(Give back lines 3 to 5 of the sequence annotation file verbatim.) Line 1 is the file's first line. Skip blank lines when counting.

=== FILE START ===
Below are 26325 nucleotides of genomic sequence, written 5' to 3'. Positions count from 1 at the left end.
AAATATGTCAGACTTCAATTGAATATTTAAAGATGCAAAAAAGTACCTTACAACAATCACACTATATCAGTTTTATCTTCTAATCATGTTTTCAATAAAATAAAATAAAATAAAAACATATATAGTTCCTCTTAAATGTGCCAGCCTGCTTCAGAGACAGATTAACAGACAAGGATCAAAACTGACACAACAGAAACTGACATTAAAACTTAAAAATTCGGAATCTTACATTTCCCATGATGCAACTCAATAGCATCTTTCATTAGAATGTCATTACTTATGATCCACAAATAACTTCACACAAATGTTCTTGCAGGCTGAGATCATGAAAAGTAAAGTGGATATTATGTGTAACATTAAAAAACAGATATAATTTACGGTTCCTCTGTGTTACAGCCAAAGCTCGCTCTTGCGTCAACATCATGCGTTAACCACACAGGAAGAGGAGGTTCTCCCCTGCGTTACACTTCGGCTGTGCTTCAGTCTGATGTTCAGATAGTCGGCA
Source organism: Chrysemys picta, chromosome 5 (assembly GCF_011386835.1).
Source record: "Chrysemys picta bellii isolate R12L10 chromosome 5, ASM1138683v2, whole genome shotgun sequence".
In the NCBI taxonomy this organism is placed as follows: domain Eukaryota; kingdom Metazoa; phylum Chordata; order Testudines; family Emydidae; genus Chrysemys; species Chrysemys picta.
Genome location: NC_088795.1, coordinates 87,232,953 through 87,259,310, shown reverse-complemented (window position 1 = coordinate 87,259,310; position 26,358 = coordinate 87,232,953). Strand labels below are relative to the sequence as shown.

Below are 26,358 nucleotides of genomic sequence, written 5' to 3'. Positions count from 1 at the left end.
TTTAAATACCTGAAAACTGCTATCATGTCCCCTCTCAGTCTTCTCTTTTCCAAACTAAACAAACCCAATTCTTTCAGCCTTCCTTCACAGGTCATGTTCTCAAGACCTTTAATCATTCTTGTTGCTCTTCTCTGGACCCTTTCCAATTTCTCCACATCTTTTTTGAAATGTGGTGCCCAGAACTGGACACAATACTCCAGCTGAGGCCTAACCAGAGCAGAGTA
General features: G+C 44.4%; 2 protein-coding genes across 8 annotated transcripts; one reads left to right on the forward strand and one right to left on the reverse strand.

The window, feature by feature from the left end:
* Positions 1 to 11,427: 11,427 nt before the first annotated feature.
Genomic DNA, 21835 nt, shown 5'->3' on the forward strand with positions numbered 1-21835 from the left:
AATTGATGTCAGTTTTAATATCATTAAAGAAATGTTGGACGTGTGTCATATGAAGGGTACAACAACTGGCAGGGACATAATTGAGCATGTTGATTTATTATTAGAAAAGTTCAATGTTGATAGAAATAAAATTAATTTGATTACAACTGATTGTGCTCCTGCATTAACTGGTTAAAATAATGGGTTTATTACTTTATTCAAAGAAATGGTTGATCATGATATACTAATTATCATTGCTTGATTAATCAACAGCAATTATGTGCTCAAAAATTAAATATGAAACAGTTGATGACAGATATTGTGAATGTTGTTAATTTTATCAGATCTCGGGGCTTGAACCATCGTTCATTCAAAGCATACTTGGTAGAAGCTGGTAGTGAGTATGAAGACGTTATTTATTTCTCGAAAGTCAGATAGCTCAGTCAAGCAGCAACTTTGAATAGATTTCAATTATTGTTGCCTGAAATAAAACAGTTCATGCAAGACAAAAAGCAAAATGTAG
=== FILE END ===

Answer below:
Source organism: Chrysemys picta, chromosome 5 (assembly GCF_011386835.1).
Source record: "Chrysemys picta bellii isolate R12L10 chromosome 5, ASM1138683v2, whole genome shotgun sequence".
In the NCBI taxonomy this organism is placed as follows: domain Eukaryota; kingdom Metazoa; phylum Chordata; order Testudines; family Emydidae; genus Chrysemys; species Chrysemys picta.